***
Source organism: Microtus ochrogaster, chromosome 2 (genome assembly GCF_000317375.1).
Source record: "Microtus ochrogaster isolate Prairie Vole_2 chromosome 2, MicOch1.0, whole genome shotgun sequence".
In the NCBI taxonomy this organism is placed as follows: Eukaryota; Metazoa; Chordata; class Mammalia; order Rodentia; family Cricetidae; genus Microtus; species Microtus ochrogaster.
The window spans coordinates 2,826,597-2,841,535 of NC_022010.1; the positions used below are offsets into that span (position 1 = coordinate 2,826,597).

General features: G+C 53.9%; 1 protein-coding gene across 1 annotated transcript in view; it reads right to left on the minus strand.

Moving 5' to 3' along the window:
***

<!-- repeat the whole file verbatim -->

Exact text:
Source organism: Microtus ochrogaster, chromosome 2 (genome assembly GCF_000317375.1).
Source record: "Microtus ochrogaster isolate Prairie Vole_2 chromosome 2, MicOch1.0, whole genome shotgun sequence".
In the NCBI taxonomy this organism is placed as follows: Eukaryota; Metazoa; Chordata; class Mammalia; order Rodentia; family Cricetidae; genus Microtus; species Microtus ochrogaster.
The window spans coordinates 2,826,597-2,841,535 of NC_022010.1; the positions used below are offsets into that span (position 1 = coordinate 2,826,597).

General features: G+C 53.9%; 1 protein-coding gene across 1 annotated transcript in view; it reads right to left on the minus strand.

Moving 5' to 3' along the window: